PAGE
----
Our Indigenous colleagues have stressed two factors in the success of this new way forward. First, the supreme importance of cross party support when the PM takes to the Parliament floor. So, if your MP is Liberal, please urge him or her to push the party leadership to support the apology.
Second, the apology was always only meant to be the first step and must be acknowledged as such. So, if your MP is Labor, please support, commend, and thank them - but also remind them that this a starting point and that what is required now is the full and comprehensive response to the Bringing Them Home Report.
Help make this moment the kind of new beginning it deserves to be.
Thanks for being part of this,
The GetUp team
PS - Our friends at Reconciliation Australia have produced an excellent fact sheet about the apology. If you are unsure about its meaning or want to explain to others about the importance of the apology, please click here and forward it on. The Bringing Them Home Report can also be found here.
GetUp is an independent, not-for-profit community campaigning group. We use new technology to empower Australians to have their say on important national issues. We receive no political party or government funding, and every campaign we run is entirely supported by voluntary donations. If you'd like to contribute to help fund GetUp's work, please donate now! If you have trouble with any links in this email, please go directly to www.getup.org.au. To unsubscribe from GetUp, please click here.
Authorised by Brett Solomon, Level 2, 294 Pitt St, Sydney NSW 2000
Now or never to save the planet: UNThe fourth Global Environment Outlook (GEO-4)
Humanity is changing Earth's climate so fast and devouring resources so voraciously that it is poised to bequeath a ravaged planet to future generations, the United Nations warned in its most comprehensive survey of the environment.
The fourth Global Environment Outlook (GEO-4), published by the United Nations Environment Program (UNEP), is compiled by 390 experts from observations, studies and data garnered over two decades.
The 570-page report - which caps a year that saw climate change dominate the news - says world leaders must propel the environment "to the core of decision-making" to tackle a daily worsening crisis.
"The need couldn't be more urgent and the time couldn't be more opportune, with our enhanced understanding of the challenges we face, to act now to safeguard our own survival and that of future generations," GEO-4 said.
The UNEP report offers the broadest and most detailed tableau of environmental change since the Brundtland Report, 'Our Common Future', was issued in 1987 and put the environment on the world political map.
"There have been enough wake-up calls since Brundtland. I sincerely hope GEO-4 is the final one," said UNEP executive director Achim Steiner.
"The systematic destruction of the Earth's natural and nature-based resources has reached a point where the economic viability of economies is being challenged - and where the bill we hand on to our children may prove impossible to pay," he added.
Earth has experienced five mass extinctions in 450 million years, the latest of which occurred 65 million years ago, says GEO-4.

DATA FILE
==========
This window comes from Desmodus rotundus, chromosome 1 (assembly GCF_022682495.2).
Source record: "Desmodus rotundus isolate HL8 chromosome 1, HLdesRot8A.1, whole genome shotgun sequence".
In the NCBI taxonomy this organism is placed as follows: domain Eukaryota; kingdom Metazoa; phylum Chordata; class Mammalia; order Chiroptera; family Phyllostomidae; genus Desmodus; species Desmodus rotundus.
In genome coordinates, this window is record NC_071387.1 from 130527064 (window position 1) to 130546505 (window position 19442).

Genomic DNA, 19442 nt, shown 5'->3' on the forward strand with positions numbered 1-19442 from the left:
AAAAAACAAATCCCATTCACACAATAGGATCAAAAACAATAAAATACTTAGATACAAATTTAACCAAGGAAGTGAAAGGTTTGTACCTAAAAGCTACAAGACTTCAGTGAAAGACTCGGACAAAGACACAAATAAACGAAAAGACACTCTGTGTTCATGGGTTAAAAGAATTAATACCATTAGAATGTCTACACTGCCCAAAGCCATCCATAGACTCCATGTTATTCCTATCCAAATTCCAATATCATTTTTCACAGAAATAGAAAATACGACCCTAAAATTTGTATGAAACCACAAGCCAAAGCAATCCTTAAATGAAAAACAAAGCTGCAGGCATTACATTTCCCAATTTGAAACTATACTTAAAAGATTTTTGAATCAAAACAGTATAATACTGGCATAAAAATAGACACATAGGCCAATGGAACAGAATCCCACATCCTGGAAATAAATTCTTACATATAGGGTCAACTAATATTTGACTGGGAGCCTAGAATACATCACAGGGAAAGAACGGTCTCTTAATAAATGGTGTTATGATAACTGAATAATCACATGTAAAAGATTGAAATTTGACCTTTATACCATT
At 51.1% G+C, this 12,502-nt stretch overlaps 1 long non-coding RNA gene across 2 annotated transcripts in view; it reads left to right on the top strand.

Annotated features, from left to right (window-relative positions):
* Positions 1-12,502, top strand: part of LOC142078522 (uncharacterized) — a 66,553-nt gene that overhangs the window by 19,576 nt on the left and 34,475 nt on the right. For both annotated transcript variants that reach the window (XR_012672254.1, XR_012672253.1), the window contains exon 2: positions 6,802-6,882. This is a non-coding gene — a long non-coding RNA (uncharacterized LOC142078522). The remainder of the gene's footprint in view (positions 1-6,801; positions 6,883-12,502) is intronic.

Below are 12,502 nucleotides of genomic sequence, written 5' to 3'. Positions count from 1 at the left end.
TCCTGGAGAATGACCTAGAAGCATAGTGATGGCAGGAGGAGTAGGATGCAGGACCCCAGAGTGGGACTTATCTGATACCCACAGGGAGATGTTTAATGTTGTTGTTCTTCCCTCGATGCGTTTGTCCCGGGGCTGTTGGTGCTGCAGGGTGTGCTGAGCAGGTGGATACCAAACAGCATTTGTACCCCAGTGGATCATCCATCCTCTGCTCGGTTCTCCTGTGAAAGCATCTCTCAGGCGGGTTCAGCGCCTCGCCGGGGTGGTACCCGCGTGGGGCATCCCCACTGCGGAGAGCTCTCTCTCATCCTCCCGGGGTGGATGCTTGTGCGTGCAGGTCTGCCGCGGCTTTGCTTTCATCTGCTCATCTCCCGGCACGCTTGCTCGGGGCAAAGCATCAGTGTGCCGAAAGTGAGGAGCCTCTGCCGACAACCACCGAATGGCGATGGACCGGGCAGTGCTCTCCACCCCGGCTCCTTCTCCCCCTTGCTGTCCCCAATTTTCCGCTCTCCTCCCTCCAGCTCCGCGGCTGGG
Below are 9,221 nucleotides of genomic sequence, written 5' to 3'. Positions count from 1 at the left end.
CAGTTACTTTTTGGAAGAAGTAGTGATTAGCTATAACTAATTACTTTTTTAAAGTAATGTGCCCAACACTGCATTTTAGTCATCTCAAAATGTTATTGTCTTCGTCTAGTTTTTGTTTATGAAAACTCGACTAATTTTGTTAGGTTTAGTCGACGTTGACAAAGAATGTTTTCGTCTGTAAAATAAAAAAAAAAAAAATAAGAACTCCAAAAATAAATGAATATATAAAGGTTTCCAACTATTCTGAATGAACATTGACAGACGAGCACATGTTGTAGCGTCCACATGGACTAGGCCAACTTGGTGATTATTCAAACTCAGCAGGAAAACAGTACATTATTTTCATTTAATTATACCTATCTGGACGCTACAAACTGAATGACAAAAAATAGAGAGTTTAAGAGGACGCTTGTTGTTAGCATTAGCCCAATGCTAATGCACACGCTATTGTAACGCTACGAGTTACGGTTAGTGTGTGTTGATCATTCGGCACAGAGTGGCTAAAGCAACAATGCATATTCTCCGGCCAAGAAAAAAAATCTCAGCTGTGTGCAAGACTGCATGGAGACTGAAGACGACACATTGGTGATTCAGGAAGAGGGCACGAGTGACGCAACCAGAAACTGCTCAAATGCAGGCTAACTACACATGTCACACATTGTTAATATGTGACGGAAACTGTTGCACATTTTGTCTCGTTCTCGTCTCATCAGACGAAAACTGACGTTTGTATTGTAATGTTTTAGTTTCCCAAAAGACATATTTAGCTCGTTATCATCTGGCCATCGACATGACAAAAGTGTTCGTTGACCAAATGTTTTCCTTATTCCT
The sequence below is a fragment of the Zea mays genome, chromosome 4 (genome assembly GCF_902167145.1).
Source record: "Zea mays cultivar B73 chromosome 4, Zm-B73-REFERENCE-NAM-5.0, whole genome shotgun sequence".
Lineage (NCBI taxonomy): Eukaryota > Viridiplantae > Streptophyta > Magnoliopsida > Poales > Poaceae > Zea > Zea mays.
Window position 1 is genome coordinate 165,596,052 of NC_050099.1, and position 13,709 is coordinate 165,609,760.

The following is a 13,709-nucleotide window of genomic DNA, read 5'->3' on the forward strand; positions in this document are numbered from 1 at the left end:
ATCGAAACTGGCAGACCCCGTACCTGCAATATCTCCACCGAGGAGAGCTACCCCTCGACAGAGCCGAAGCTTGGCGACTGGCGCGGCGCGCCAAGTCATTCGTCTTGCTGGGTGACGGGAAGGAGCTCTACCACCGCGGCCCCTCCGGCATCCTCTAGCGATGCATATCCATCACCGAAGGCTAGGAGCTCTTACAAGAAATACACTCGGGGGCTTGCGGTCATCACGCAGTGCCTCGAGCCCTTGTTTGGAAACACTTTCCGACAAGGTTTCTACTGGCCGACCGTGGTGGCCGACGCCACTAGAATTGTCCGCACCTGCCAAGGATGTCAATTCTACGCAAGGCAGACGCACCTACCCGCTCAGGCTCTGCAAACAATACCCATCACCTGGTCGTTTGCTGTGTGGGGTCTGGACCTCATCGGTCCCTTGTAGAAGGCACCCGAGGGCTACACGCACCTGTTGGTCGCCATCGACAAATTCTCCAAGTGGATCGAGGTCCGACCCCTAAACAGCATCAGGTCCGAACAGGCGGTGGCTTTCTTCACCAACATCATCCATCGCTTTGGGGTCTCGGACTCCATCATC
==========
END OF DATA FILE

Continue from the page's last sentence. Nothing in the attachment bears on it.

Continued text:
"A sixth major extinction is under way, this time caused by human behaviour," it says.
Over the past two decades, growing prosperity has tremendously strengthened the capacity to understand and confront the environmental challenges ahead.
Despite this, the global response has been "woefully inadequate," the report said.
The report listed environmental issues by continent and by sector, offering dizzying and often ominous statistics about the future.
Climate is changing faster than at any time in the past 500,000 years.
Global average temperatures rose by 0.74 degrees Celsius over the past century and are forecast to rise by 1.8 to 4 Celsius by 2100, it said, citing estimates issued this year by the 2007 Nobel Peace co-laureates, the Intergovernmental Panel on Climate Change (IPCC).
With more than six billion humans, Earth's population is now so big that "the amount of resources needed to sustain it exceeds what is available," the report warned, adding that the global population is expected to peak at between eight and 9.7 billion by 2050.
"In Africa, land degradation and even desertification are threats; per capita food production has declined by 12 per cent since 1981," it said.
The GEO-4 report went on to enumerate other strains on the planet's resources and biodiversity.
Fish consumption has more than tripled over the past 40 years but catches have stagnated or declined for 20 years, it said.
"Of the major vertebrate groups that have been assessed comprehensively, over 30 per cent of amphibians, 23 per cent of mammals and 12 per cent of birds are threatened," it added.
Stressing it was not seeking to present a "dark and gloomy scenario", UNEP took heart in the successes from efforts to combat ozone loss and chemical air pollution.
But it also stressed that failure to address persistent problems could undo years of hard grind.
And it noted: "Some of the progress achieved in reducing pollution in developed countries has been at the expense of the developing world, where industrial production and its impacts are now being exported."
GEO-4 - the fourth in a series dating back to 1997 - also looks at how the current trends may unfold and outlines four scenarios to the year 2050: "Markets First", "Policy First", "Security First", "Sustainability First".
After a year that saw the UN General Assembly devote unprecedented attention to climate change and the Nobel Peace Prize awarded to the IPCC and former US vice president Al Gore for raising awareness on the same issue, the report's authors called for radical change.
"For some of the persistent problems, the damage may already be irreversible," they warned.
"The only way to address these harder problems requires moving the environment from the periphery to the core of decision-making: environment for development, not development to the detriment of environment."